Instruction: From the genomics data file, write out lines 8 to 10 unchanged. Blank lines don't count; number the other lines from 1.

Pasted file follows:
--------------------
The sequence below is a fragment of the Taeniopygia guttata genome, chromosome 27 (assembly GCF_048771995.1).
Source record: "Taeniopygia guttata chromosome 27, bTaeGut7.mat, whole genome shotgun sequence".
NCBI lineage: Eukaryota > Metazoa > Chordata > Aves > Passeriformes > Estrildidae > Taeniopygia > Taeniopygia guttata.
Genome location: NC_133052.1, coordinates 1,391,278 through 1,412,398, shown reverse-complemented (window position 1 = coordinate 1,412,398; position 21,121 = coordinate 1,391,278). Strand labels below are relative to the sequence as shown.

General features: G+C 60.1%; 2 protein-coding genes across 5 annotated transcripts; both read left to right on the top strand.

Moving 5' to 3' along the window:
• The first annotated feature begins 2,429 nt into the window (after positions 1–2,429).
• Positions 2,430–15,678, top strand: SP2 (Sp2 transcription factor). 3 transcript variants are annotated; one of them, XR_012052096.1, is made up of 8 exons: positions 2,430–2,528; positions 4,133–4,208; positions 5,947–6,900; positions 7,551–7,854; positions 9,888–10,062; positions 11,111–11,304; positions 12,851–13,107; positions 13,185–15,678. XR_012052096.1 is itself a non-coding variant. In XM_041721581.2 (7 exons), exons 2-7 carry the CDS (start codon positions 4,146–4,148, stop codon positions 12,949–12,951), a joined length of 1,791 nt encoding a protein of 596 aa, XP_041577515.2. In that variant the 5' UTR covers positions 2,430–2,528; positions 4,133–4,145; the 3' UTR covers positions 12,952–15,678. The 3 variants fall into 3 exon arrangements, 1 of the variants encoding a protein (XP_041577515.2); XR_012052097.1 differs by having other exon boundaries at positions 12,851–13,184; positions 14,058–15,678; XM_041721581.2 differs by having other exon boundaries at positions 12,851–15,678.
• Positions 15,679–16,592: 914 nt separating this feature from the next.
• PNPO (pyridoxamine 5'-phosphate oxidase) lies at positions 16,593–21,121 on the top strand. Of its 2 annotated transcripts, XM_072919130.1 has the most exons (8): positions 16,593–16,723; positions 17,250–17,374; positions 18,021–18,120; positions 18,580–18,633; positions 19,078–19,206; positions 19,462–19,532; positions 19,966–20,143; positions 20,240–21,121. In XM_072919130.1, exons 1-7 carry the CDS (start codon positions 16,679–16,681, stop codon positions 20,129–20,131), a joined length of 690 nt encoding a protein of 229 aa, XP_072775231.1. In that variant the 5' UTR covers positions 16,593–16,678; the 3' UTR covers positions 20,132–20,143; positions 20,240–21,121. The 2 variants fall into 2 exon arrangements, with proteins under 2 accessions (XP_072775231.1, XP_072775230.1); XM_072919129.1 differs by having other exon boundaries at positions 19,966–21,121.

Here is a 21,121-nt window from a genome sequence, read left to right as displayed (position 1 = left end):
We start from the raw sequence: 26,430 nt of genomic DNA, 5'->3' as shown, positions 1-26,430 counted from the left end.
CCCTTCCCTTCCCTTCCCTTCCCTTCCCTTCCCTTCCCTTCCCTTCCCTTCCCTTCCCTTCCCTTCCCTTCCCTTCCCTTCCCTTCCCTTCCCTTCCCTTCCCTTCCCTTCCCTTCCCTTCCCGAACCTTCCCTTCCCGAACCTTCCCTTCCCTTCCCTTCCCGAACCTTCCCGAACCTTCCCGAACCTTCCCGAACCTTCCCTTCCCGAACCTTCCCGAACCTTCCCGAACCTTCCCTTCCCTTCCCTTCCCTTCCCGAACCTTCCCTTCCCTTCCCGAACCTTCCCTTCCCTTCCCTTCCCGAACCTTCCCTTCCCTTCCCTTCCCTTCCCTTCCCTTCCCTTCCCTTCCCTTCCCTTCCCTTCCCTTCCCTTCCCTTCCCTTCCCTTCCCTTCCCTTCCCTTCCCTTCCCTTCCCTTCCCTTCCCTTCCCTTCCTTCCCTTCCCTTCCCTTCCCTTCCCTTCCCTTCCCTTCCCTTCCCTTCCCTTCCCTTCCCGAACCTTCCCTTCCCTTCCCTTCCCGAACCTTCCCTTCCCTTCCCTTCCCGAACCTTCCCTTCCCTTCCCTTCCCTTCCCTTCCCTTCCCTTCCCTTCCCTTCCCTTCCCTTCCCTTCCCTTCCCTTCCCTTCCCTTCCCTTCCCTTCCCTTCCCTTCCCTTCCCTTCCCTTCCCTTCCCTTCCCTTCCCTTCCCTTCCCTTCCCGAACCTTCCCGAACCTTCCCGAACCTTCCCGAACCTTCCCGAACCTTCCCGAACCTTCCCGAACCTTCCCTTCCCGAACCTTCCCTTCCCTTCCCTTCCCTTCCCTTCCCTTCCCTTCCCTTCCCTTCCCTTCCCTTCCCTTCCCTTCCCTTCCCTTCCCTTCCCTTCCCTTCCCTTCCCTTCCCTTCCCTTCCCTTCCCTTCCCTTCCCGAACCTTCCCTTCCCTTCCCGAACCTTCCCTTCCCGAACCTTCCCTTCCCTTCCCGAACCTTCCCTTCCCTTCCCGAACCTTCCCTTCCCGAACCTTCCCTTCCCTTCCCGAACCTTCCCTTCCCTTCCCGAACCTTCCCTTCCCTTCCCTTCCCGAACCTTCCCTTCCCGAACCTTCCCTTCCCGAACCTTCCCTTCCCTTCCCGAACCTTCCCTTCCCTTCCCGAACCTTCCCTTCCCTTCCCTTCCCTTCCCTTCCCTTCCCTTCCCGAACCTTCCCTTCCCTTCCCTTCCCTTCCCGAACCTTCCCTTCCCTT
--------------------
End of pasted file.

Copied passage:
• Positions 2,430–15,678, top strand: SP2 (Sp2 transcription factor). 3 transcript variants are annotated; one of them, XR_012052096.1, is made up of 8 exons: positions 2,430–2,528; positions 4,133–4,208; positions 5,947–6,900; positions 7,551–7,854; positions 9,888–10,062; positions 11,111–11,304; positions 12,851–13,107; positions 13,185–15,678. XR_012052096.1 is itself a non-coding variant. In XM_041721581.2 (7 exons), exons 2-7 carry the CDS (start codon positions 4,146–4,148, stop codon positions 12,949–12,951), a joined length of 1,791 nt encoding a protein of 596 aa, XP_041577515.2. In that variant the 5' UTR covers positions 2,430–2,528; positions 4,133–4,145; the 3' UTR covers positions 12,952–15,678. The 3 variants fall into 3 exon arrangements, 1 of the variants encoding a protein (XP_041577515.2); XR_012052097.1 differs by having other exon boundaries at positions 12,851–13,184; positions 14,058–15,678; XM_041721581.2 differs by having other exon boundaries at positions 12,851–15,678.
• Positions 15,679–16,592: 914 nt separating this feature from the next.
• PNPO (pyridoxamine 5'-phosphate oxidase) lies at positions 16,593–21,121 on the top strand. Of its 2 annotated transcripts, XM_072919130.1 has the most exons (8): positions 16,593–16,723; positions 17,250–17,374; positions 18,021–18,120; positions 18,580–18,633; positions 19,078–19,206; positions 19,462–19,532; positions 19,966–20,143; positions 20,240–21,121. In XM_072919130.1, exons 1-7 carry the CDS (start codon positions 16,679–16,681, stop codon positions 20,129–20,131), a joined length of 690 nt encoding a protein of 229 aa, XP_072775231.1. In that variant the 5' UTR covers positions 16,593–16,678; the 3' UTR covers positions 20,132–20,143; positions 20,240–21,121. The 2 variants fall into 2 exon arrangements, with proteins under 2 accessions (XP_072775231.1, XP_072775230.1); XM_072919129.1 differs by having other exon boundaries at positions 19,966–21,121.